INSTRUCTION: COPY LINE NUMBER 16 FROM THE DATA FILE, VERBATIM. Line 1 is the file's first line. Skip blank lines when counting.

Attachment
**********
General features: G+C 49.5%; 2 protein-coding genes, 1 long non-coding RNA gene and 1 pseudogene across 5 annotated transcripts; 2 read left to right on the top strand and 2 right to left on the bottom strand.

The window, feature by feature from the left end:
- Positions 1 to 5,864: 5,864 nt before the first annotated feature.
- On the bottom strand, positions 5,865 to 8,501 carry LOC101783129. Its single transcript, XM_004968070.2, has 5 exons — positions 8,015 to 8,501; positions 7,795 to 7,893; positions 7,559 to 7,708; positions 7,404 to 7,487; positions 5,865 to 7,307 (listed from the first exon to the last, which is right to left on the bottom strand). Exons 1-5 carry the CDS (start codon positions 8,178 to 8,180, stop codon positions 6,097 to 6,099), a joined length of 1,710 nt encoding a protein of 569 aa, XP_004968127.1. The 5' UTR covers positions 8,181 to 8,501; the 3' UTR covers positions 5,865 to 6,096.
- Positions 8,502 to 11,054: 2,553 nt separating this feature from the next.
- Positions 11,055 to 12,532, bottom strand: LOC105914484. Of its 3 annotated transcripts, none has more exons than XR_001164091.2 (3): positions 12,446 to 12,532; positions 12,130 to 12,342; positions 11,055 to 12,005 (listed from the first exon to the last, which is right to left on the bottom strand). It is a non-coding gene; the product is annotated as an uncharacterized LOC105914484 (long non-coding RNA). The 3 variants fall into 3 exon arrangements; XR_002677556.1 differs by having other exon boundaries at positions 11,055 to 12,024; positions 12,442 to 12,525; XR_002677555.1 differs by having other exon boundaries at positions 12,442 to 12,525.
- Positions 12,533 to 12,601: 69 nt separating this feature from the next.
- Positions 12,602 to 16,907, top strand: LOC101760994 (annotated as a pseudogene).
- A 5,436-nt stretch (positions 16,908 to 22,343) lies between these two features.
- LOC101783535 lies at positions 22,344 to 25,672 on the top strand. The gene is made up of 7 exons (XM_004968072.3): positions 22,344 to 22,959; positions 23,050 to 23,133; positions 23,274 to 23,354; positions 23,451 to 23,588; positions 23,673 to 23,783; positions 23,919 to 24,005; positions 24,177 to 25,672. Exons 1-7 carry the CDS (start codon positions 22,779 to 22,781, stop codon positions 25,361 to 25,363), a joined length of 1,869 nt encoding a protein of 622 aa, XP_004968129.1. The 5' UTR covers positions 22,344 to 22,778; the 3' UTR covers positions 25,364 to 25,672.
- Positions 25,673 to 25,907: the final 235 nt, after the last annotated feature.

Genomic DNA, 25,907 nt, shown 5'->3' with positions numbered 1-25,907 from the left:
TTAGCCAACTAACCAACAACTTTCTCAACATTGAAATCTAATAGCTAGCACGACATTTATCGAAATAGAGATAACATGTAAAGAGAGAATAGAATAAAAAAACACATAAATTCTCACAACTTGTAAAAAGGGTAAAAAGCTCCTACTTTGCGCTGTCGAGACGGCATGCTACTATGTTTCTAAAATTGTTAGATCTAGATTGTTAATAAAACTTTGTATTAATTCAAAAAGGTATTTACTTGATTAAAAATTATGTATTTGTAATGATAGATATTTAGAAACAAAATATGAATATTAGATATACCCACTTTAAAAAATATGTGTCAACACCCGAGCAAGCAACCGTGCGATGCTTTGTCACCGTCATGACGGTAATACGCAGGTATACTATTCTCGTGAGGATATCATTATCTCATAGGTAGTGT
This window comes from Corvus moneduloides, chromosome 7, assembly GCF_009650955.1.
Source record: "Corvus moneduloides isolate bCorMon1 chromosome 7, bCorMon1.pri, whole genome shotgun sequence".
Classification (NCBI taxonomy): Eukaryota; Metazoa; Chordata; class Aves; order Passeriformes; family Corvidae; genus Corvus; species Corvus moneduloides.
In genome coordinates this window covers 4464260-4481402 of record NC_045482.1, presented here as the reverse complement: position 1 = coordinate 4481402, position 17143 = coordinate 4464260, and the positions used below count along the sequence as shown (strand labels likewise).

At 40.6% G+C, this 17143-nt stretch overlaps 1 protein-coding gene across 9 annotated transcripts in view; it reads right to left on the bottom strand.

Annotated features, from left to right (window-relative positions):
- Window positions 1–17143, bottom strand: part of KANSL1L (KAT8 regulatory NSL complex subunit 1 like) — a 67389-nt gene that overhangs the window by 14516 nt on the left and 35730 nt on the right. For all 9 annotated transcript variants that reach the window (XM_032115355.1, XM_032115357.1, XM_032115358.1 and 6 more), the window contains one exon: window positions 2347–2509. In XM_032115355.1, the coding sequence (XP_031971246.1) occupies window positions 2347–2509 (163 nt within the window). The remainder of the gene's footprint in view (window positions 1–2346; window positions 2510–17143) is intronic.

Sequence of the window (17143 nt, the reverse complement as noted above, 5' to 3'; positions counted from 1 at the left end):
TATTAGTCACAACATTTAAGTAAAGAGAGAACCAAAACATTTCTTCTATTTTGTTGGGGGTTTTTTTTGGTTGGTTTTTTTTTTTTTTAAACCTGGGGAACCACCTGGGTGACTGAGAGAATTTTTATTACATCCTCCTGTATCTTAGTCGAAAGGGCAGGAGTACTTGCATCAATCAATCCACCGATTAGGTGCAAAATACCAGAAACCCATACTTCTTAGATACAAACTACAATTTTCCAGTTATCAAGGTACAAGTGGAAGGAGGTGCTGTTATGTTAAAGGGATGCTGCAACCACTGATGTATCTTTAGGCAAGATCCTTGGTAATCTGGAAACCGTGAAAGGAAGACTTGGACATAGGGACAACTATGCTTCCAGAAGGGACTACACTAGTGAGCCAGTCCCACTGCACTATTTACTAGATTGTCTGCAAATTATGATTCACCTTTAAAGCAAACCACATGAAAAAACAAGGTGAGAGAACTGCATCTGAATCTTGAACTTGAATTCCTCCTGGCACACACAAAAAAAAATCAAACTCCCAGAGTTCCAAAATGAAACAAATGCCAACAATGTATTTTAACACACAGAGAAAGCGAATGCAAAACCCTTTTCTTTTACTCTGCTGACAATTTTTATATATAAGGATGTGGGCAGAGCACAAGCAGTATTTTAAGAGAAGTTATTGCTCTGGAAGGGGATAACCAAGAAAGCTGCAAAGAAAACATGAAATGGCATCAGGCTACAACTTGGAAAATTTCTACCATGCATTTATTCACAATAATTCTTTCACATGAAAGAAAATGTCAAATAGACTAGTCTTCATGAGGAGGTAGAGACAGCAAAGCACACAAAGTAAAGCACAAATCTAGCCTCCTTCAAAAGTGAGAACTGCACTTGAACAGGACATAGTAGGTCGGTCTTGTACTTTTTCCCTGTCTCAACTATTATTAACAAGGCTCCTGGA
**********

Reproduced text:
Classification (NCBI taxonomy): Eukaryota; Metazoa; Chordata; class Aves; order Passeriformes; family Corvidae; genus Corvus; species Corvus moneduloides.